All week I seem to have been reading articles about why the FA Cup isn't what it used to be, with Manchester United's decision to shun the competition in favour of the 2000 Fifa World Club Championship being cited as a key part in its downfall.
Do you remember who won the one and only Fifa Club World Championship? Beats me too. Yet it also seems to be forgotten that United were put under huge pressure to play ball in Fifa's new game in order to keep England in with a chance of hosting the 2006 World Cup finals. Some chance. As things turned out, the only result worth remembering from that benighted outing in Brazil was this one; Politics 1, Sport 0. Although England's humiliating failure to secure the World Cup meant that the politicians lost heavily on aggregate.
Following the Government's decision to seek the 2012 Olympics for London, many people are now wondering whether those same politicians can afford further demonstrations of their lack of passion or understanding when it comes to sport.
This, remember, is the same Government that promised London would host the World Athletics Championships and then, having raised withdrawn proposals involving Wembley and Picketts Lock, eventually offered Sheffield. Which, as the members of the International Association of Athletics Federations cunningly worked out, was not London.
It would be nice to think that Manchester's subsequent success in holding the Commonwealth Games, and Birmingham's impressive staging of this year's World Indoor Athletics Championships, played a part in persuading Cabinet members to back an Olympic bid. It would be nice to think they embraced the Olympic ideal rather than being guided fearfully towards it by a series of nods and winks from their lord and master. So I'll think that.
Because the Olympics, for all the recent tales of doping, woe and corruption, are special. They retain something intangible and invaluable which has to do with the importance competitors invest in it. Having covered the last three summer and winter Games, I know well enough that not every moment of every contest resonates with historic significance. But, whatever turn competition takes, it is imbued with the cachet of being Olympic.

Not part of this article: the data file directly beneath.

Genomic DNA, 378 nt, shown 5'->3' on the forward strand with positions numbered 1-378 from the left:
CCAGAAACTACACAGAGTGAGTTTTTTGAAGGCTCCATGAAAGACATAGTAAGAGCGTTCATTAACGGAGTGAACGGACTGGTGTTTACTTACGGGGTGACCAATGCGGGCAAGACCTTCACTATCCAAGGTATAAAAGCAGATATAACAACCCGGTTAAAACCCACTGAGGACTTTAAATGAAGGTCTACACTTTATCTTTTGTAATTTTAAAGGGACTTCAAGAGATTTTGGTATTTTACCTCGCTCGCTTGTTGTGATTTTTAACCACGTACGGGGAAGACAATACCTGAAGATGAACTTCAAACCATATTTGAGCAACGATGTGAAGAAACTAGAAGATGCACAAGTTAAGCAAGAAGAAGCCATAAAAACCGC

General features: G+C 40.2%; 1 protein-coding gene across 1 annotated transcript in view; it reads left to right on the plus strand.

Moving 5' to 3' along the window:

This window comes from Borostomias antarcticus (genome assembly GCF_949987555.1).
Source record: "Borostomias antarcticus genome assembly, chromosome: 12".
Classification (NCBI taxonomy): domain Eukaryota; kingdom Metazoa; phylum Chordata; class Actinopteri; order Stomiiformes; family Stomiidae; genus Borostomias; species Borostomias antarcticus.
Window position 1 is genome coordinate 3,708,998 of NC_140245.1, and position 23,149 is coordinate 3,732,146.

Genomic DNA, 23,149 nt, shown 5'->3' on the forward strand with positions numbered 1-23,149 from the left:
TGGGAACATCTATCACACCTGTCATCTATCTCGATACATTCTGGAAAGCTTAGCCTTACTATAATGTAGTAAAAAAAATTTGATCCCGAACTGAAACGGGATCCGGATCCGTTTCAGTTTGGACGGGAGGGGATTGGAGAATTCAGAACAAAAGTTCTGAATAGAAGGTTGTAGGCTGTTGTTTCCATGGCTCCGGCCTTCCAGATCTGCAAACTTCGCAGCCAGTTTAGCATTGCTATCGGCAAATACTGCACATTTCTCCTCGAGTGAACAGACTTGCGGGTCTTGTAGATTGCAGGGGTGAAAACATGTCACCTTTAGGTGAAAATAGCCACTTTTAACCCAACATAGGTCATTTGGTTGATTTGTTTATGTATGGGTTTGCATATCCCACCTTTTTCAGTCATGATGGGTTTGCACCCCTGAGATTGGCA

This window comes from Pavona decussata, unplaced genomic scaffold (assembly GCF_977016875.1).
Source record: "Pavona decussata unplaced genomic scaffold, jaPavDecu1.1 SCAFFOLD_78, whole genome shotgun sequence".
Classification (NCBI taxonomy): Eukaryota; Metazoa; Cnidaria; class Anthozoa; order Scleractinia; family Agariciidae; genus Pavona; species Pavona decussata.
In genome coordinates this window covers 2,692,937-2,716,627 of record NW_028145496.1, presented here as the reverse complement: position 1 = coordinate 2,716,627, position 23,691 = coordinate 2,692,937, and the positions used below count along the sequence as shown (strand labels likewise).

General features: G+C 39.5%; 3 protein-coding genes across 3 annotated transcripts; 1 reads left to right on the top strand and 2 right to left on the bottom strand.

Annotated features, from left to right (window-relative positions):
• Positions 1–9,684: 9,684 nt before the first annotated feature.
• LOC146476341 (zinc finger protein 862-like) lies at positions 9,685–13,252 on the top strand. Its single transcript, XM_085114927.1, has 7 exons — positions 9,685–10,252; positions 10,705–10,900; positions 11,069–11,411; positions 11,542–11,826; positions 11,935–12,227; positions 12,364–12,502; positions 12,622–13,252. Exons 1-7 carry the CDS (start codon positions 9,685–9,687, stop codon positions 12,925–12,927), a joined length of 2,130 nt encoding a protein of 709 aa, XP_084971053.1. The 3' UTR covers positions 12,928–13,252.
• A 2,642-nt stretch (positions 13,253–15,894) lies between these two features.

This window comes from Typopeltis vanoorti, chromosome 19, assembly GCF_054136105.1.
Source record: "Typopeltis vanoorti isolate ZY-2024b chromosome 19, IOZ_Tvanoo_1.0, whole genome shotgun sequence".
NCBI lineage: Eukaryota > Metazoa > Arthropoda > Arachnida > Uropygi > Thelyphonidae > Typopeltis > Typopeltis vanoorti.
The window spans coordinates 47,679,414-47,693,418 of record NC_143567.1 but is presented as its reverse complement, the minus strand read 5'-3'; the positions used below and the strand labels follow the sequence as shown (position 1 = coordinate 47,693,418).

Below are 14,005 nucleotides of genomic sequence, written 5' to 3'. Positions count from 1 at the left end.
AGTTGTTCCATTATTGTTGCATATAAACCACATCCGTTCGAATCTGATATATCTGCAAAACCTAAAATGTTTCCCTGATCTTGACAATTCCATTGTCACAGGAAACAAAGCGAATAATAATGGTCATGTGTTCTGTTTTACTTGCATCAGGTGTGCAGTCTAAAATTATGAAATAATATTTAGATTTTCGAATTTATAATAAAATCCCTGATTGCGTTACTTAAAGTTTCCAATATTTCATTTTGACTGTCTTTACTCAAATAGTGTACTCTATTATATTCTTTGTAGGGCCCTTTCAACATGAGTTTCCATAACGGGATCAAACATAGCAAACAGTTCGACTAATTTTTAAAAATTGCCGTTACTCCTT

As the runners set off in the 5,000 metres heats, you think to yourself: "This is the Olympics.'' As the sprint cyclists bow their heads on the track before the off, you think to yourself: "This is the Olympics.''
As the curling skip leans to release her stone upon the ice, you think to yourself: "This is the Olympics.''
It is the best competition there can be. It produces moments that are fitted into a historical store of memory. Get it wrong here, now, and you will have to wait four long years to put it right. If ever.
If the giant tree of world sport were to be shaken many boughs would crack and fall, dead from within.
But events such as the Olympics and the World Cup finals are, have to be, the living trunk. Without the kind of excitement they produce, sport is meaningless. It becomes merely exercise and commerce.
Which brings us back to the question of the FA Cup final. There is no disputing that this annual sporting event no longer draws people towards it in the way it used to. And the terrestrial TV viewing figure for the 1985 final in which Norman Whiteside's goal enabled a 10-man Manchester United to see off the holders, Everton, was 17.2m. An average total of 14.9m terrestrial viewers tuned in to the 1991 final to witness Gazza's folly and Tottenham's victory. But since the terrestrial screening contract went to ITV exclusively in 1998, viewing audiences have failed to reach eight figures. By 2001, only 6.7m saw Liverpool beat Arsenal thanks to Michael Owen's late goals, and when BBC took the contract over last year the figure for the Arsenal-Chelsea final was 6.3m.
The dominance of the game's big four – Manchester United, Arsenal, Liverpool and Chelsea – over the past 13 years has also diminished the competition's reputation for surprise. Since 1999, when Crystal Palace so nearly managed to upset the odds against Manchester United, this group has secured the trophy 11 times.
But if the finals have delivered little by way of the unexpected in recent years, the main body of the competition is still coming up with the goods. Teams such as Wycombe Wanderers, Canvey Island and Watford have been enriched by their FA Cup exploits – and not just through television fees.
For as long as the entry remains as wide as it is now, the FA Cup cannot fail to produce genuine sporting excitement. And the presence of Southampton in today's final indicates that the old dreams persist. If they could beat Arsenal, it would provide still further justification for the continuing presence of the world's oldest football competition.
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